3. Awakening Never Ends


Q: Robert, as an apparently awake person who is willing to answer questions, what would you say is the most important question to ask?

A: The “I” who is replying to questions here is not a “person” at all, which is really only a legal and social designation, but an indefinable, unrestrained flow of perceptions, feelings, and thoughts. That flow is not happening to me. That flow is me. In the eyes of the world Robert may be a person, but to myself I am not a person, but a happening, a stream of consciousness over which I have no control.

We are all like that, but not all of us know it. Most of us were put into a trance state long ago, beginning in early childhood— a kind of stupor in which the emptiness, impermanence, and co-dependency of “myself” goes unseen. We are lost in a fantasy of separation in which I am “in here” while the world I see— the ten thousand things— is “out there.” It is from that confusion that one awakens.

I did nothing to awaken. An older friend had been pointing out to me various ways in which I was wrapped up in egotism, so that may have loosened the lacings a bit, but awakening came as an out-and-out surprise— a profound shock actually. I was not expecting it, and awakening from the trance of personhood was nothing I did willfully or ever could have done. It was not even anything I could have imagined.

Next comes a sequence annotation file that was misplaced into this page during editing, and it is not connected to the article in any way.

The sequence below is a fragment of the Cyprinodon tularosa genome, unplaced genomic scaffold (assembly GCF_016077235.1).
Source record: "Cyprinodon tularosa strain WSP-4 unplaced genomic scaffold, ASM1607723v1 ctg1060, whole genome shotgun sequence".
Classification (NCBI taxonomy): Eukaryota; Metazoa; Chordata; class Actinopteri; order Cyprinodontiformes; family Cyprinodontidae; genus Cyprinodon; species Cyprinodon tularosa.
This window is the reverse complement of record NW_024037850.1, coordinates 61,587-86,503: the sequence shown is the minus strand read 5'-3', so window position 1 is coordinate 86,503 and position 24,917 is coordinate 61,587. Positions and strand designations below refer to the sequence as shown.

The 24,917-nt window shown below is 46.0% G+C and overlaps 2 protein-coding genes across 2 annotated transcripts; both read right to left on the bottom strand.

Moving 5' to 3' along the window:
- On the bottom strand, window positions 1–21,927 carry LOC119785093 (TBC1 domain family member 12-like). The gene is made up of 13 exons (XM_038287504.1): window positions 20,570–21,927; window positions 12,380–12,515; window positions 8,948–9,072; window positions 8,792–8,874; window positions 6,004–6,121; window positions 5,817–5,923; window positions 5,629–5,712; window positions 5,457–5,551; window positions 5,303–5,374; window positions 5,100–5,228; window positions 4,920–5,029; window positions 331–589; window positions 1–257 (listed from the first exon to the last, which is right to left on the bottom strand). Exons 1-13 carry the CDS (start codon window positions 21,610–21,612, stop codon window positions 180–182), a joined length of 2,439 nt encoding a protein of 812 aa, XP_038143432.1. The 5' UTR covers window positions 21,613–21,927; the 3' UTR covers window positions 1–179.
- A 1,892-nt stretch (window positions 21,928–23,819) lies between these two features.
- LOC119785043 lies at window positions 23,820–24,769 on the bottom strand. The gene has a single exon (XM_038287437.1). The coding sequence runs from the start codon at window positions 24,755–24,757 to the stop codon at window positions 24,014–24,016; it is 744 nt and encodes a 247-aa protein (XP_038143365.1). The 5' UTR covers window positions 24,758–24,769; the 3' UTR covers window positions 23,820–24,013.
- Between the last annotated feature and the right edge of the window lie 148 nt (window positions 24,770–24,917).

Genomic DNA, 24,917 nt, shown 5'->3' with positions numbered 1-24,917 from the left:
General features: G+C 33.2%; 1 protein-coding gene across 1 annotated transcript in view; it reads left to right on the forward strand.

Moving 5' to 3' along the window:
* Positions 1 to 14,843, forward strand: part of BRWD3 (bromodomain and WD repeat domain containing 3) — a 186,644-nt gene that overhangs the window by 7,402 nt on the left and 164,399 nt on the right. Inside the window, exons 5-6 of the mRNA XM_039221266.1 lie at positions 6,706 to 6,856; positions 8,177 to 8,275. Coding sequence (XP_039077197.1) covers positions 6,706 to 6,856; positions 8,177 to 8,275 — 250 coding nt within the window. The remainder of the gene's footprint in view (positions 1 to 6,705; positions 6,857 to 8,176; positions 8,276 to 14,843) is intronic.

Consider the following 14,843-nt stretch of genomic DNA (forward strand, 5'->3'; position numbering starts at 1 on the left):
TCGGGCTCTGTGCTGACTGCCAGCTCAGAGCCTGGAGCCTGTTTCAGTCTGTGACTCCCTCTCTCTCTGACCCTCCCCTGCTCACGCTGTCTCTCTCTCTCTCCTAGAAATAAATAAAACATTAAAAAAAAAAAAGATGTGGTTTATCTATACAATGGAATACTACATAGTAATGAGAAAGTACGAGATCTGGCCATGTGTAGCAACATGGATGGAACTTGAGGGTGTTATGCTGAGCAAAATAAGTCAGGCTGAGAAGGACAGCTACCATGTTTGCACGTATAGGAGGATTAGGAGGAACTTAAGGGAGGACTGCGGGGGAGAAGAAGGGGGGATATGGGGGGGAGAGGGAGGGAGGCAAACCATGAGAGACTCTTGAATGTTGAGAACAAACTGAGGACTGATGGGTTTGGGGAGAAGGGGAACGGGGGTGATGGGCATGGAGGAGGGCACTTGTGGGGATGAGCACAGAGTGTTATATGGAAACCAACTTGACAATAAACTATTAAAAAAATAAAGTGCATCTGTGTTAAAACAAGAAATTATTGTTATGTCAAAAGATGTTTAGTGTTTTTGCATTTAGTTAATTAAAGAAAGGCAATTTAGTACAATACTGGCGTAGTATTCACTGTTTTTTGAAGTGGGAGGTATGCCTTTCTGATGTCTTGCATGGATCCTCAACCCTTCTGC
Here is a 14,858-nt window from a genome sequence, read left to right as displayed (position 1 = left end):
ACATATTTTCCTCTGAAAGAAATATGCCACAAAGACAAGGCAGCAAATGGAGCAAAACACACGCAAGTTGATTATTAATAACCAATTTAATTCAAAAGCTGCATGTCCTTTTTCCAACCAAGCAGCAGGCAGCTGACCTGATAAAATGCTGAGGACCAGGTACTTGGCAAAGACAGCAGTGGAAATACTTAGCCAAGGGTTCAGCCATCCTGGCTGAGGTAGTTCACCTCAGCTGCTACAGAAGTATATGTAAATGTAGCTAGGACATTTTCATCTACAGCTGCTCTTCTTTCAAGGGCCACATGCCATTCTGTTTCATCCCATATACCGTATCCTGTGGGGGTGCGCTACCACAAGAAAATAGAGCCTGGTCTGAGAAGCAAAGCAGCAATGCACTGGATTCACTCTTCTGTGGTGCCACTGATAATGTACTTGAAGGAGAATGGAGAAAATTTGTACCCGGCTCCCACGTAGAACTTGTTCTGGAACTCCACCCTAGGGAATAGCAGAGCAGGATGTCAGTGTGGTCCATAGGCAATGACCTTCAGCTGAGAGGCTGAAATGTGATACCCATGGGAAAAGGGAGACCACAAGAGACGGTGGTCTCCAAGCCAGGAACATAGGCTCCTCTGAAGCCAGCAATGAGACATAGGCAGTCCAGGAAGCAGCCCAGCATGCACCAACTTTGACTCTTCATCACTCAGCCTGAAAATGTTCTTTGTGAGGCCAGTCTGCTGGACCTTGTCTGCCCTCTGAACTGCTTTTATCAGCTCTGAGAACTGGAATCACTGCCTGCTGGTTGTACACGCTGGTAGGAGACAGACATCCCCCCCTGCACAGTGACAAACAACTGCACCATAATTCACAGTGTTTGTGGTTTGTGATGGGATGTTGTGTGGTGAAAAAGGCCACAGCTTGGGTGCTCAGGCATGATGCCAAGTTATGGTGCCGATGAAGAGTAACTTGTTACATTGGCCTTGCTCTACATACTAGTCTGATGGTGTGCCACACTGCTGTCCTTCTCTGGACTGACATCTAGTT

Quite suddenly there was a shift of focus. It was seen that the endless stream of consciousness I had been calling “myself,” was not a myself at all and never had been, but constant motion, an endless stream of feelings, thoughts, memories, originating I knew not where, beyond judgment, and beyond regulation.

That stream, including the frequent bubbling up of thoughts about “myself,” was not mine, at all, I noticed. I certainly wasn’t making it, and seemed to have no influence over it either. In that moment of abruption, the feeling of an abiding “myself,” separate from everything else, just disappeared.